The F-35 deal may or may not be a blow to Israel's strategic capabilities. We'll have to wait to see what the US intends to do to offset the damage it does to Israel's strategic position. But what is absolutely clear is that to maintain its qualitative edge, Israel needs to keep its politicized, and strategically blind security establishment away from decision-making circles now and into the future.
Israel Craves Becoming Only Foreign Power Flying the F-22 in Exchange for US Arms Sale to UAE
According to senior Israeli officials, if the defense establishment had known that the US was in talks with Israel and the United Arab Emirates on normalization, they would have seized the opportunity and negotiated for the F-22 as an amendment of the old aid package which is due to end in 2028, or a new and improved deal.

Senior Israeli defense establishment believes that the purchase of the most advanced fighter jet in the world would be key to maintaining the IDF’s technological superiority in the region (it’s also the shiniest toy on the shelf, don’t knock the psychological effect of such a purchase – DI).

“Our qualitative advantage is diminishing in aircraft, mortars, armaments and air defense systems,” a senior security official said in a recent closed hearing, according to Haaretz. He added: “The rate of change in the Middle East is high, it is a different Middle East than it was in the previous decade, and many countries that are not in direct conflict with Israel are investing huge sums to build the most advanced air forces and air defense systems in the world.”

Can’t have that.

Like every state-of-the-art warplane, the F-22 has been plagued by accidents, starting in 2004, at least one of which ended with the pilot getting killed. The most recent one took place on May 15, when an F-22 from Eglin Air Force Base crashed during a routine training mission. The pilot ejected safely, and the aircraft crashed in a remote part of Eglin Air Force Base reservation.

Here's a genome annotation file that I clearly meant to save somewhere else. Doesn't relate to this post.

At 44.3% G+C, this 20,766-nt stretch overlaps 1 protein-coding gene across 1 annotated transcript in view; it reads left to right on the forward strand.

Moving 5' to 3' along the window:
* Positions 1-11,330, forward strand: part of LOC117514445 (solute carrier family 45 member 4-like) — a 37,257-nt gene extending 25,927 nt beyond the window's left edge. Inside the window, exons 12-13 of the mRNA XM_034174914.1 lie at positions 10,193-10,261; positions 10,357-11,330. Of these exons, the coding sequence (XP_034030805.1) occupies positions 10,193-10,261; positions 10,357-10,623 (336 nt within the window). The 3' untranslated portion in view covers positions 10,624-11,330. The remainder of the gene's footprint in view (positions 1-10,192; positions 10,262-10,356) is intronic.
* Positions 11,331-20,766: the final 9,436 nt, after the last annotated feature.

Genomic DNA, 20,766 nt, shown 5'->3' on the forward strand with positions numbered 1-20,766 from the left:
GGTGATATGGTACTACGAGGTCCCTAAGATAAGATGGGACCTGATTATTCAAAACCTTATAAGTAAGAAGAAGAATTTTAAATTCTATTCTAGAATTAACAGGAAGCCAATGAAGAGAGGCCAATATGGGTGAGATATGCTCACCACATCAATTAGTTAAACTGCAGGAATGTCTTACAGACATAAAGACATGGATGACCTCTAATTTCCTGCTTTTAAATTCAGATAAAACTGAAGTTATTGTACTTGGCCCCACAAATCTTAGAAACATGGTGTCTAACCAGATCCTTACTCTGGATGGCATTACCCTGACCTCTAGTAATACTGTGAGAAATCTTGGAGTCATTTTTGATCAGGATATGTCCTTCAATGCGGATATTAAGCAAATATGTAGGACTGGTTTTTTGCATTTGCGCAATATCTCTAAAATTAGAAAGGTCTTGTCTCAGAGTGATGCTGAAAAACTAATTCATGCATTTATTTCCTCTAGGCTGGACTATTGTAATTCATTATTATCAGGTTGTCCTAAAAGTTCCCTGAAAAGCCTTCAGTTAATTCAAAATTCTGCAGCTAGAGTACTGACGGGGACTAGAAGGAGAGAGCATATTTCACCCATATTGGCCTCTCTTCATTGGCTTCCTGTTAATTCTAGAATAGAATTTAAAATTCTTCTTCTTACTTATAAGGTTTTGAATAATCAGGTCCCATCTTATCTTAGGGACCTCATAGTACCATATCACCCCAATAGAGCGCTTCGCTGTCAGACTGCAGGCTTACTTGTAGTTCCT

The IAF has a reputation for taking over sensitive US warplanes and ridding them of the kinks.
Palestinians Press for International Peace Conference to Renew Talks With Israel
Top Palestinian diplomat Riad Malki on Monday called for an international peace conference as the only way to renew talks with Israel, AP reported.

According to the report, this comes on the heels of a similar call last month by Palestinian Authority leader Mahmoud Abbas in his speech to the UN General Assembly.

During his speech, Abbas called for such an international conference to take place in early 2021, and for UN Secretary-General António Guterres to prepare for the event with the Quartet of Middle East mediators, made up of the United States, the United Nations, the European Union and Russia.

US Ambassador to the United Nations Kelly Craft did not rule out the idea, but expressed doubt that it would be successful.

“We have no objection to meeting with international partners to discuss the issue. But I have to ask: How is this different than every other meeting convened on this issue over the past 60 years?” she reportedly posed.


Israel and Lebanon hold ‘heated’ 2nd round of maritime border talks
Israel and Lebanon concluded the first day of a second round of US- and UN-mediated maritime border talks on offshore energy exploration on Wednesday, which included discussions described by one Lebanese television station as “very heated.”